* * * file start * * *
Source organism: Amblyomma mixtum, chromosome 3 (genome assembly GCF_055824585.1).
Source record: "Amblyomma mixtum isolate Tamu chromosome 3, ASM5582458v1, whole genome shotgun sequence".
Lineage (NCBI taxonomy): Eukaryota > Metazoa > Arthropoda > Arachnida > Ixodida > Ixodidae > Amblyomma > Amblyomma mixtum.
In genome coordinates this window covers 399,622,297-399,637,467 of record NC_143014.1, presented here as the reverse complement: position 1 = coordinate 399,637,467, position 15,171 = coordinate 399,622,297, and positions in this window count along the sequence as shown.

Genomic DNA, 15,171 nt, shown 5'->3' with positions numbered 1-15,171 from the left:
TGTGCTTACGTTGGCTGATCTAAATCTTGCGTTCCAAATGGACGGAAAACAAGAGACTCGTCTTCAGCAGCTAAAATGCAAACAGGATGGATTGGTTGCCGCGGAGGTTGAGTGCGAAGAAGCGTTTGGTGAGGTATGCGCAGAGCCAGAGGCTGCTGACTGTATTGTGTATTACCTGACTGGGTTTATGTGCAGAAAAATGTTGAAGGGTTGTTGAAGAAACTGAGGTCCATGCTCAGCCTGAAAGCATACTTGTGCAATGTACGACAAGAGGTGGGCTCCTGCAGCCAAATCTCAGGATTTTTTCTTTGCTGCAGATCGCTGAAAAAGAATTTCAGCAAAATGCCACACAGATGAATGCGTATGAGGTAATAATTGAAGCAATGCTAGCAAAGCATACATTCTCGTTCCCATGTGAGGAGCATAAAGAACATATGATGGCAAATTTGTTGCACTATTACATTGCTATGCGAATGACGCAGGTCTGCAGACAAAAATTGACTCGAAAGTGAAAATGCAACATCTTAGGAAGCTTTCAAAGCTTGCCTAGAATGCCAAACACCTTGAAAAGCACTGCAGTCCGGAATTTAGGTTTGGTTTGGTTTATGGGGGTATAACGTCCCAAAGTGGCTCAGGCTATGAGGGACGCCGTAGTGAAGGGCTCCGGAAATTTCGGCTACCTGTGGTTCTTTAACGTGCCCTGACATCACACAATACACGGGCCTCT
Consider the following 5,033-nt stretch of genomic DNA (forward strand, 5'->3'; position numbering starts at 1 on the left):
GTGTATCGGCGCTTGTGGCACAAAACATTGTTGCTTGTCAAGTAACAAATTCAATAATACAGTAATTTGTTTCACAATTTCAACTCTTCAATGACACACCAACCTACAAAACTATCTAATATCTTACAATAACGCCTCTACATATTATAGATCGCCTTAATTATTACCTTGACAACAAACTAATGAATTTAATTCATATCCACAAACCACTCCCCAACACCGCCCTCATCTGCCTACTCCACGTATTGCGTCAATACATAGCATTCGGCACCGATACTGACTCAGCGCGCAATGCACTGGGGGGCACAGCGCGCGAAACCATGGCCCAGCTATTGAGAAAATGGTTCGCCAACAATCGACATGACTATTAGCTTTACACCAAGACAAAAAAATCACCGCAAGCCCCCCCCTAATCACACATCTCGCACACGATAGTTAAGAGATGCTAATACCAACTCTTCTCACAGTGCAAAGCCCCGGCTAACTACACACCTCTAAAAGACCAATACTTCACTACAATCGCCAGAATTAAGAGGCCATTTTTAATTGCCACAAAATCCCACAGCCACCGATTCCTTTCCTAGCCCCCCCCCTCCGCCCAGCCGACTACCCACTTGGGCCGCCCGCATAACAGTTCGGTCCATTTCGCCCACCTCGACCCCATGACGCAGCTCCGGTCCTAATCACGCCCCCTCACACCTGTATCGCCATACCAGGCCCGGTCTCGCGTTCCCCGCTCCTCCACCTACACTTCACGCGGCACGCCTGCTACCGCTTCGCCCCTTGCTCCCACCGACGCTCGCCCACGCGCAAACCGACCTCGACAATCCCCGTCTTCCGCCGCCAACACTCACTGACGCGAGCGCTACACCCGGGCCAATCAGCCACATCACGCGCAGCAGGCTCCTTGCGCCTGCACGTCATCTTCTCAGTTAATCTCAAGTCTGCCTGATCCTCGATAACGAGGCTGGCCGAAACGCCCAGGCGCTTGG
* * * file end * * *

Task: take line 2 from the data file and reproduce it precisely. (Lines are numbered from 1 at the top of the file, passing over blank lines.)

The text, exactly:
Source record: "Amblyomma mixtum isolate Tamu chromosome 3, ASM5582458v1, whole genome shotgun sequence".